I guess we could debate about whether Here Come the Brides counts as a western. But either way, let’s talk about the episode you wrote.

That was a fun experience, it really was. They were shooting up north somewhere. I was trying to think, well, what story am I going to tell about this family up in wherever the heck they are, Washington or wherever, and they’re logging, and … I liked the actors very much, but what am I going to do? And then, oddly enough, I was out at Sam Peeples’ house. He and his wife had me to dinner, and they ran a Laurel and Hardy that was actually before they were Laurel and Hardy. Stan Laurel has to be fitted out with this Scottish outfit for some family thing, and Oliver Hardy is the tailor who’s trying to fit him. It was such a funny thing. It was not a feature, it was a short film. I thought, wait a minute, “Bolt,” that sounds like a Scottish name. How about we have this guy come in, he makes a mess of their lives? It triggered off a comedy, but I wasn’t doing a comedy. I was doing a serious story about a man who was trying to not make a mess of things, but he was still making a mess of things. Because he didn’t know how to not be a chief.

Didn’t you say in another interview that you hadn’t planned to pitch that? That it came to you in the room after some other ideas weren’t connecting?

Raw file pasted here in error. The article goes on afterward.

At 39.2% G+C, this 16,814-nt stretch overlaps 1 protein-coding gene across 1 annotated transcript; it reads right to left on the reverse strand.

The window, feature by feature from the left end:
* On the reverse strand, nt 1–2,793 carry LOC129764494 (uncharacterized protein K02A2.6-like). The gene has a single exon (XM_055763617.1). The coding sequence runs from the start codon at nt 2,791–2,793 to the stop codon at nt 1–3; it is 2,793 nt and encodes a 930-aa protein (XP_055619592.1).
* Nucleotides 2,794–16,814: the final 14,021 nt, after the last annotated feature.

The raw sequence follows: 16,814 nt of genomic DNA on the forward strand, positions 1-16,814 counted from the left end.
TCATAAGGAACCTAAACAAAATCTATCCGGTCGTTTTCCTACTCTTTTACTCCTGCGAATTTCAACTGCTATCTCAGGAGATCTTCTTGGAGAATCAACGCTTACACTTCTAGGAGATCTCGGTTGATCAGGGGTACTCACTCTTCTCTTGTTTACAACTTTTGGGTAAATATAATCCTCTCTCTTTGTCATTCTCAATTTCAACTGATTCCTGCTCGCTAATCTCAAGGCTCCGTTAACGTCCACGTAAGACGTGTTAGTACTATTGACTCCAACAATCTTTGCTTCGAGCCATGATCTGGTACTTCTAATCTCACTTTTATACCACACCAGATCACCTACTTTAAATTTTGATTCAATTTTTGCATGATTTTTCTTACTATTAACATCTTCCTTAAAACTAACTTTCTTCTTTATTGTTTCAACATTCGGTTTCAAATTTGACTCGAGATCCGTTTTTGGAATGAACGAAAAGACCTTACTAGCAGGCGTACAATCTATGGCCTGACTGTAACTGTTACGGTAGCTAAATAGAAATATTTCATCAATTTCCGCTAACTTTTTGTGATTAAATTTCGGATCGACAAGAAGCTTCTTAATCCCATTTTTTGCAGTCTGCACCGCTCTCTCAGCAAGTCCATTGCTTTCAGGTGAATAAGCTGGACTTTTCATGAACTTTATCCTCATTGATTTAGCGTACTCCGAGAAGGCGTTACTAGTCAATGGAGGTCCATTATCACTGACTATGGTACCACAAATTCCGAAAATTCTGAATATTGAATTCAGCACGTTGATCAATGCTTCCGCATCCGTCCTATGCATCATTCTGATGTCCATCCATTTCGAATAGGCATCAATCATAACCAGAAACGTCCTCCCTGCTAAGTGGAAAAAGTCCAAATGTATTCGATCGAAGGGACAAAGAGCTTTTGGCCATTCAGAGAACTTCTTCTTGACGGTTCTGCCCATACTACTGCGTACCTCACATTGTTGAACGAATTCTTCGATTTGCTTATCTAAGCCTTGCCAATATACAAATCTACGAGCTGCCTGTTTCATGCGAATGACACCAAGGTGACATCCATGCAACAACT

Yes, I think so. I don’t recall what they are now, of course, because they didn’t work. A couple of other stories. I usually went in with more than one. I started running out of time and I said, “Wait a minute, how about this…?” And they bought it. [Story editor] William Blinn was really great to work with. I really loved Bill Blinn.

You speak highly of most of the people you worked for.

Well, if I didn’t respect them, I didn’t work for them.

I’ve known writers of your generation who I think felt obliged to take any writing job they could get. But it sounds like you were able to steer clear of shows and people you had a bad feeling about.

Yeah. I wanted to write for shows that I liked, or that I was intrigued by. So if I didn’t like the show, I didn’t ask my agent to get me in there. So all these shows that I’ve been on, pretty well were shows that I was intrigued by and entertained by, and I really had a good time.